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"Just give me one run." - Johnny’s statement before starting Game 7 of the 1955 World Series, which he won 2-0.
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John Joseph Podres arrived safe at home just in time for Major League Baseball post—season play, September 30, 1932. He was the first of four boys and a girl born to Joseph and Anna Podres of Witherbee, New York, a valley village between Lake Champlain and the Adirondack Mountains. His father mined iron in nearby Mineville, the source of the magnets used 100 years earlier in the invention of the electric motor by a Vermont blacksmith, Thomas Davenport. Joe Podres also threw baseballs.
“I grew up like any other kid in a small town in the North Country," Johnny recalls. “I hoed the potatoes and chopped the kindling wood to start the fire in the coal stove.” He also put a radio under his pillow on spring and summer nights when Dodgers announcers Red Barber and Connie Desmond described the feats of his heroes, who included Gil Hodges, Jackie Robinson, Carl Furillo, and Pee Wee Reese.
“Their voices were so familiar it was like they were members of the family.
“I’ll never forget when, late at night, Barber would say ‘F.O.B.,' the bases are full of Brooks. That might happen just when my father would tell me to shut the radio off because I had to go to school the next day.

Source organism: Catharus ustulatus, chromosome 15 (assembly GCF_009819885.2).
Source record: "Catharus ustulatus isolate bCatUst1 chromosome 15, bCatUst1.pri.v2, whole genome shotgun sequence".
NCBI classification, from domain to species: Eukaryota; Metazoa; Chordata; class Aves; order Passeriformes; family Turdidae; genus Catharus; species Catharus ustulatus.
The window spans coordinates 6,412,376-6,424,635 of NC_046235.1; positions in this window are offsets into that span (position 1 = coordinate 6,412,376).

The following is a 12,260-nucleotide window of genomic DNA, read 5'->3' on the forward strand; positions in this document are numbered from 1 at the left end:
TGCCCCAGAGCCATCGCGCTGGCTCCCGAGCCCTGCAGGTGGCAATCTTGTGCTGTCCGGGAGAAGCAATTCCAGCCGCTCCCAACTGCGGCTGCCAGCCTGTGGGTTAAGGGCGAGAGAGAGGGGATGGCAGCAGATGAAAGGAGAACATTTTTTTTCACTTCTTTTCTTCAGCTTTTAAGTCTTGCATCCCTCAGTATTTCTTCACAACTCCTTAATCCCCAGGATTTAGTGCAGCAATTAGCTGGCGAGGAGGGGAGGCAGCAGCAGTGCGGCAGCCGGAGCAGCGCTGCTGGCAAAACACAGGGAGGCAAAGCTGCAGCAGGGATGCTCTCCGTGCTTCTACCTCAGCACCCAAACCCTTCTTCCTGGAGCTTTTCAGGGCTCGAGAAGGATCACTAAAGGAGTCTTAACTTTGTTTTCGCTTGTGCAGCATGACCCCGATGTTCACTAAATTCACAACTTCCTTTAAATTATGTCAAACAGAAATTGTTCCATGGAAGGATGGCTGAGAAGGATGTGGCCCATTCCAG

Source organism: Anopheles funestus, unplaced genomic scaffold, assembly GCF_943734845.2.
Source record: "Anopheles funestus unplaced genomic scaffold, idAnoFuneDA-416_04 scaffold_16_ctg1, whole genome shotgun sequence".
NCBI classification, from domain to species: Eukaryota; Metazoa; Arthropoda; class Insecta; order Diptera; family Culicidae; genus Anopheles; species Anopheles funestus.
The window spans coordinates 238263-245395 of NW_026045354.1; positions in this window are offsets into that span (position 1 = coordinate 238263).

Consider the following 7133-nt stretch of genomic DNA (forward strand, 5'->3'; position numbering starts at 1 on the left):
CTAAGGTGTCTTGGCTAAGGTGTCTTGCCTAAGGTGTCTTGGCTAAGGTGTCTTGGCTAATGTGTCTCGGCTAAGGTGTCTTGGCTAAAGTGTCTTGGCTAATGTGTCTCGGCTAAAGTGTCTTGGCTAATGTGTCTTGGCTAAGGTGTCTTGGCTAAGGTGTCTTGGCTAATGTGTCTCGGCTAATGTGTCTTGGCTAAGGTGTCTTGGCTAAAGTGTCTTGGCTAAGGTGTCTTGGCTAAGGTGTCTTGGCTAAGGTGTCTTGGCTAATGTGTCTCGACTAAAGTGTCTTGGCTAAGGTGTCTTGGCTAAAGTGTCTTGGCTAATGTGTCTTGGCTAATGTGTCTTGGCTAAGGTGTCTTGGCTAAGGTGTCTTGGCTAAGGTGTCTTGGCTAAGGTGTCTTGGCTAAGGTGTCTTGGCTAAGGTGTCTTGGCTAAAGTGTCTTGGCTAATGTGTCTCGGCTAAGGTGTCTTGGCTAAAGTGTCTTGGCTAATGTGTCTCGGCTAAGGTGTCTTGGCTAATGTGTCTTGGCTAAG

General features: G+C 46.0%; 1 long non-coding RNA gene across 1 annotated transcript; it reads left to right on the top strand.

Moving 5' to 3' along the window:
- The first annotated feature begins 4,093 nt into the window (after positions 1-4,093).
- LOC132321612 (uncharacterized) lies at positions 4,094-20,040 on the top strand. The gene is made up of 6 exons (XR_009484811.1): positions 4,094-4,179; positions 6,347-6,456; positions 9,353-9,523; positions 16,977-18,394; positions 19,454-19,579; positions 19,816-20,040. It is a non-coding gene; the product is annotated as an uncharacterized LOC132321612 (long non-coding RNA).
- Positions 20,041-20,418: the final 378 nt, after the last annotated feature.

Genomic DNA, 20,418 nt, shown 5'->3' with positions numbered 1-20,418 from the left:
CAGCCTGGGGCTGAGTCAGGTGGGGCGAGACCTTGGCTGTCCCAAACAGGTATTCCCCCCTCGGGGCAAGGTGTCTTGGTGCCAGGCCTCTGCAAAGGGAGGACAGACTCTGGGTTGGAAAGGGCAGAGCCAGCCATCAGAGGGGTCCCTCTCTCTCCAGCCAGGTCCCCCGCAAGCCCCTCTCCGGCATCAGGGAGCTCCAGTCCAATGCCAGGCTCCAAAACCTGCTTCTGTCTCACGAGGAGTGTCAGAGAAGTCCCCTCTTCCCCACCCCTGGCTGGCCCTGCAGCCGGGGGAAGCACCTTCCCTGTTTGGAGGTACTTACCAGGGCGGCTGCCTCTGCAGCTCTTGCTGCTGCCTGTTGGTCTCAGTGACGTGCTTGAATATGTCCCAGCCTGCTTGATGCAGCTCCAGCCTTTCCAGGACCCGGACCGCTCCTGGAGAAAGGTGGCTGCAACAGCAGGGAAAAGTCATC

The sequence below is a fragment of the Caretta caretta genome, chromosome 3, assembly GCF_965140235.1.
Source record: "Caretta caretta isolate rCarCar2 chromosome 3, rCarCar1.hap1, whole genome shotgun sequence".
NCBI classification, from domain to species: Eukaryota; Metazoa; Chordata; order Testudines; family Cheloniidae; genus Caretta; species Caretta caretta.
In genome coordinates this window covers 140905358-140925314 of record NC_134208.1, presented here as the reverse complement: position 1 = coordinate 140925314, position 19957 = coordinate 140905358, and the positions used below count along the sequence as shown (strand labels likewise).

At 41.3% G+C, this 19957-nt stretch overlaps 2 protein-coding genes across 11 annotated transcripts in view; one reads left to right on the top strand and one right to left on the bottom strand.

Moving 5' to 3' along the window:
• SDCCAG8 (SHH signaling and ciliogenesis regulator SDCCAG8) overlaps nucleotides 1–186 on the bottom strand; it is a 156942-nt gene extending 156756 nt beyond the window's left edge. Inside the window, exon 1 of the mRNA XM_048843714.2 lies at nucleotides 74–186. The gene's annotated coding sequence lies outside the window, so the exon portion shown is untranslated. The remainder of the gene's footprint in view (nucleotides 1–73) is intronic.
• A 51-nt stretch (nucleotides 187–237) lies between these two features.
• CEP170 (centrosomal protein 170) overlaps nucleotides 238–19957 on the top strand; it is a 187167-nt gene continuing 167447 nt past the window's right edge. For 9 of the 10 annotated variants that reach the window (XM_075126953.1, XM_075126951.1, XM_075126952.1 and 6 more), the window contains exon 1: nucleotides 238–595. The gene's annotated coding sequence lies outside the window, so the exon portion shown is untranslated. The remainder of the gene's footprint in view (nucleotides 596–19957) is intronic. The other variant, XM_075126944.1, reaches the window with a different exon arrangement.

“As a kid in school, I wanted to be a Dodger. I was a Dodgers fan. I loved the Dodgers. In those days every little town had a semi—pro team that played on Sundays. People would sit in their cars and blow their horns for a big hit, a strikeout, or a good play. They had tailgate parties long before they became fashionable at NFL football games.
My dad was the pitcher, and I went to all the games from about the time I was old enough to walk. I always wanted to be like my father. I wanted to be a pitcher.
“Sometimes somebody would hit a ball into the woods and I would find it and hide it, and then we kids would choose up sides and play in a cow pasture and use cow patties for bases. You wouldn’t want to slide into some of them. Some balls that were hit you wouldn't want to catch on a bounce.”
In a small town sometimes it's difficult to round up enough youngsters to play a game, so then Johnny would throw by himself, sometimes a ball, and sometimes rocks. “A lot of us kids were good at throwing rocks—we had a lot of rock fights, too."
The North Country produces comparatively few ballplayers, but when a good one emerges, he is likely to be a pitcher. The climate makes you handier with a snowball than a baseball bat.
“I guess my father had me throwing a baseball starting when I was about six. He was a fine pitcher, and many people in the area thought his stuff was good enough for the majors if he hadn’t been mining ore to keep our family in the necessities of life. He had a great ‘drop,’ which is what everybody used to call an over—the—top curveball—one that ‘falls off the table.’ Once while working at the mine, he fell 40 feet off a bluff, did a somersault in the air, and landed on his feet and broke both legs. But he still pitched after that."
Excerpt from Chapter Two -- Just Like His Father, "Johnny Podres: Brooklyn's Yankee Killer" by Bob, John and Robert S. Bennett